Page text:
THE CONTENTS OF A WORKING-WOMAN’S LETTER-BOX

The fact of having committed a book into printer’s ink lays one open
to curious correspondence. I am sure there are autograph hunters who
seek the appearance of each new writer, in order to mark her down, as
eagerly as ever angler watched for a trout rising to his fly. Some ask
directly and are unashamed; others wrap up their request by desiring
some piece of information. Happily it has not yet become a recognised
custom for a writer to be asked by people entirely unknown to her to
give them her books, but I have experienced even such modest requests.
One circumstance was perhaps a little unusual.

From far-away Mussoorie, in the North-West Provinces of India, came
a letter one day. It was dated “January,” after the season at the
hill station was over, by some exile compelled to stay on through
the dreariness of a deserted health resort, to live through the
monotonously dull days and watch the successive falls of snow on the
mountains. My correspondent had been reading about myself and my books
in a popular monthly which had reached her, and became emboldened to
ask “if the writer would lend her a copy of _A Girl’s Ride in Iceland_,
which she would carefully return.” As she covered the thin pages of her
foreign note-paper her boldness grew, for next she “confessed” that she
would like to possess the book; and she wound up with a suggestion that
if my name “was written on the fly-leaf, signifying that the book was a
gift to her by the author, it would add to its value.”

I believe in this instance I did weakly send the book, autographed
fly-leaf and all. One feels sympathetic towards a lonely woman
compatriot left stranded on an Indian hill-top, thinking perchance of
a friendly Christmas-time at home, with one’s own people, shops and
shows to amuse and cheer one.

“A bibliophilic favour” was on another occasion requested. This time my
correspondent was nearer home:

“Ever since boyhood I have been an ardent lover of books; but,
alas! owing to a paucity of pence (to say nothing of pounds), I am
only able to buy when I can, not when I would. So I am sorry to
have to confess that none of your volumes grace, as yet, my humble
shelves. But I am not wholly without examples of your pen. Some of
your articles, those on “Dr. Nansen at Home” and “Henrik Ibsen” and
“Björnstjerne Björnson,” I have had carefully excerpted from back
numbers of _Temple Bar_ and neatly backed for preservation. Well,
I should very much like to adorn each of them by the insertion
of a line or two in your handwriting—will you graciously make
it possible for me to do so? The veriest trifle—or trifles—that
you might care to send me would, you may be sure, be gratefully
accepted and prized.”

I am afraid those magazine excerpts, though neatly “backed” for
preservation, are still unadorned.

What, one wonders, will become of pickers-up of bibliophilic trifles
in these days when everything committed to paper is typewritten? The
relics of dead authors of the twentieth century, when those of the
twenty-first come to collect them, will not be the manuscripts written
in ink in a neat (or otherwise) handwriting, such as the British Museum
purchases for hundreds of pounds and stores among its treasures to-day;
but lacerated engrimed sheets of typescript which can make but small
appeal to anyone’s emotions.

At other times various correspondents have asked of me:

If I would figure with my children in a series of articles entitled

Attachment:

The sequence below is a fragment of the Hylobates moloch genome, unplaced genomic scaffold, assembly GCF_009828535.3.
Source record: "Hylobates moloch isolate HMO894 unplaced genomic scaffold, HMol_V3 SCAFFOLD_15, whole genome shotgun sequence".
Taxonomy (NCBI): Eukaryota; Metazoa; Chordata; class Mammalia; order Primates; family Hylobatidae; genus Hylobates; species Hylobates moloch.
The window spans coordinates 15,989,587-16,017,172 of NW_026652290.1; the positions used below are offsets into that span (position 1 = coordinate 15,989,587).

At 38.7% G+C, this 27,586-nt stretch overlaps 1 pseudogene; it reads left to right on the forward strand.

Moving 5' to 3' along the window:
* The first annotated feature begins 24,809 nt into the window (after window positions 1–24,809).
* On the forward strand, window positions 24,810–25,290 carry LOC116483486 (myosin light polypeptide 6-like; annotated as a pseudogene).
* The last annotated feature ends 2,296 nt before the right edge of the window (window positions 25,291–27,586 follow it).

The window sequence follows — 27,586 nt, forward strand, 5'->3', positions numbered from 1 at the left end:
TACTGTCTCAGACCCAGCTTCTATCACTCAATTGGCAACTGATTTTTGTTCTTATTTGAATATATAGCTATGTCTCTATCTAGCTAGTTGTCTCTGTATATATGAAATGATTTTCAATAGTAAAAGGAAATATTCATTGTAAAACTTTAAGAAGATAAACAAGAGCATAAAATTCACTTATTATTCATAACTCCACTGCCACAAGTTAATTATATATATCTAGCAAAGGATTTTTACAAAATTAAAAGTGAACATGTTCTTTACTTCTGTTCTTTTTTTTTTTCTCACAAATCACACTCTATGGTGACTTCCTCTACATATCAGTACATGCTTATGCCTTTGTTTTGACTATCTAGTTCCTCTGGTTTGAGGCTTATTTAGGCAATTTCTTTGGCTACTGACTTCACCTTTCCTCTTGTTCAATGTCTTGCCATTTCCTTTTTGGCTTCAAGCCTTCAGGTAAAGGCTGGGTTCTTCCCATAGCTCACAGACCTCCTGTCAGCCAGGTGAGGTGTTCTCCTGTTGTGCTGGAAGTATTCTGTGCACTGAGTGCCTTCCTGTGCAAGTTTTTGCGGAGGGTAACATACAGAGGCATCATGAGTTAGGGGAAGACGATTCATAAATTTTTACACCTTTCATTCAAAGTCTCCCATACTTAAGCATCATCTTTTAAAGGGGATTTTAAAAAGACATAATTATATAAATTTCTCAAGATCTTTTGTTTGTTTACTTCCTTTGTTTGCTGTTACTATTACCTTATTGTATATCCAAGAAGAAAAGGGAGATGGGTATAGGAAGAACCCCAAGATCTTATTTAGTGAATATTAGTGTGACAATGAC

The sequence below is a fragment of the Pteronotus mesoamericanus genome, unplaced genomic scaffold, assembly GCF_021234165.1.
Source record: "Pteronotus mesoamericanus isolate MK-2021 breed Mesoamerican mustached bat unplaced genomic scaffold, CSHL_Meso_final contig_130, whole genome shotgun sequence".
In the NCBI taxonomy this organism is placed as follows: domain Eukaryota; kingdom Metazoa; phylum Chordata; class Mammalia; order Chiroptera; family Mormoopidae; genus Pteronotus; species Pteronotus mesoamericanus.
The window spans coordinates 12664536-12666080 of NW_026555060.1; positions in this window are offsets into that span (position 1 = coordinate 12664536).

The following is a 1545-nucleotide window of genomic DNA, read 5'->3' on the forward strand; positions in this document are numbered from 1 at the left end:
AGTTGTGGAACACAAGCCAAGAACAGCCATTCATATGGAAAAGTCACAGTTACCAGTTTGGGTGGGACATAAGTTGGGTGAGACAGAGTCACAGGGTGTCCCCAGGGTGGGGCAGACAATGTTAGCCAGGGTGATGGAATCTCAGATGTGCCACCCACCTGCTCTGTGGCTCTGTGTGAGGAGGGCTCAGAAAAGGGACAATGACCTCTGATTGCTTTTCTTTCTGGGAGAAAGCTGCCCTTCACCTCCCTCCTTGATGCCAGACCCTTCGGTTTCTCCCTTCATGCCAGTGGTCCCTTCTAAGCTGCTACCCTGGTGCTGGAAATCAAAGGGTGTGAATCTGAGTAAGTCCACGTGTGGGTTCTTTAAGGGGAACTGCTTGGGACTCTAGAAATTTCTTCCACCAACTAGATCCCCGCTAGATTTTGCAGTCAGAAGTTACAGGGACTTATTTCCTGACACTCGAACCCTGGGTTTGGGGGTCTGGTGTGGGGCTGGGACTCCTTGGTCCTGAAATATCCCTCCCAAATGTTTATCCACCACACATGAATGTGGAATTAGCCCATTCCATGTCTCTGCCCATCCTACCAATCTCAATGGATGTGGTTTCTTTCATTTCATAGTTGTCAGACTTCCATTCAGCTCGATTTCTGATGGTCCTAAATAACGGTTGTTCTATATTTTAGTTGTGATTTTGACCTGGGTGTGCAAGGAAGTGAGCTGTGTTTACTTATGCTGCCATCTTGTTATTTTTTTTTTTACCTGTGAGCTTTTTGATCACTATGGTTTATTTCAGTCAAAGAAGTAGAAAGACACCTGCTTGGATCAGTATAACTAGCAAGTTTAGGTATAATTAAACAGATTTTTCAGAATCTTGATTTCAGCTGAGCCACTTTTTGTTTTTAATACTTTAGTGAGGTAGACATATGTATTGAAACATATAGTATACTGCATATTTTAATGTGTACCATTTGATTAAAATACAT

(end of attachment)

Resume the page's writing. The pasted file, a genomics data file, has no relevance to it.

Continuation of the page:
“Model Mothers,” which Mr. Harmsworth’s (Lord Northcliffe’s) enterprise
was bringing out.

Would I get somebody concert engagements?

Did I approve of divorce?

Had I any theory in the bringing up of babies?

Would I permit my visiting-card to be reproduced in the illustration of
an article on “The Etiquette of Card-leaving”?

Had I two or three good specimens of opals from Querétaro for a
correspondent who had _twice_ read my Mexican book?

While another enterprising gleaner sought my help in gathering his
sheaf as follows:

“I am endeavouring to collect the opinions of prominent ladies
and gentlemen as to what is the ideal age for marriage. If you
would be so good as to write a few lines, giving your opinion
on this matter, from the lady’s point of view, and enclose them
in the accompanying stamped addressed envelope at your earliest
convenience, I assure you that I should esteem it a great favour.
Sincerely hoping that you may see your way to accede to my
request,” etc.

Another enquired if I thought widows should remarry.

Lastly, among begging letters that visit the working-woman’s desk
like so many buzzing flies, one covering many pages may be taken as a
specimen. A youth, a French polisher by trade, wrote that he had given
up his situation: taken to writing: failed and become a tramp. After
many hardships, having only one penny left, he bought a postage-stamp
and hoped to find a _Who’s Who_ in his inn. He was unsuccessful, but
discovered a _Literary Year-Book_, which he opened by chance, and his
eyes fell on my name; therefore he sent me a most lengthy appeal for
help, adding a promise of repayment as he had a prospect of work.

Truly strange epistles drift into the working-woman’s letter-box, and
each steals a little time from her busy day.

Once an unknown person, chancing to read an article of mine on Lourdes,
sent me sixteen closely written pages in French, betraying a profound
anxiety on the writer’s part to convert me to Roman Catholicism.

Then come letters of a different kind requesting loans. They may be
from the Royal Geographical Society, or the Earl’s Court Exhibition, or
a lace collection, or perhaps some clergyman in the East End, but the
letters come and the letters have to be answered.

The writers generally require the loan of curios from Iceland, Finland,
Norway, Mexico, Morocco, Sicily; or any country, in fact, with which
one’s name is associated. Lists have to be made, the objects looked
out, packed, sent, placed, fetched, unpacked. Sometimes things get
damaged, or lost, and then no one seems responsible.

People write asking for patronage; the loan of one’s name as a
patroness to soup kitchens, charity concerts, balls, clubs, hospital
bazaars, or collections by a friend for some charity. I was once asked
by an unknown man to be godmother to his child. Soaps have asked for
my patronage, and a motor-car was suggested as a free gift (it was the
early days of motoring) if I would drive it through the streets of
London.

Letters from women and men aspiring to literature—and verily half the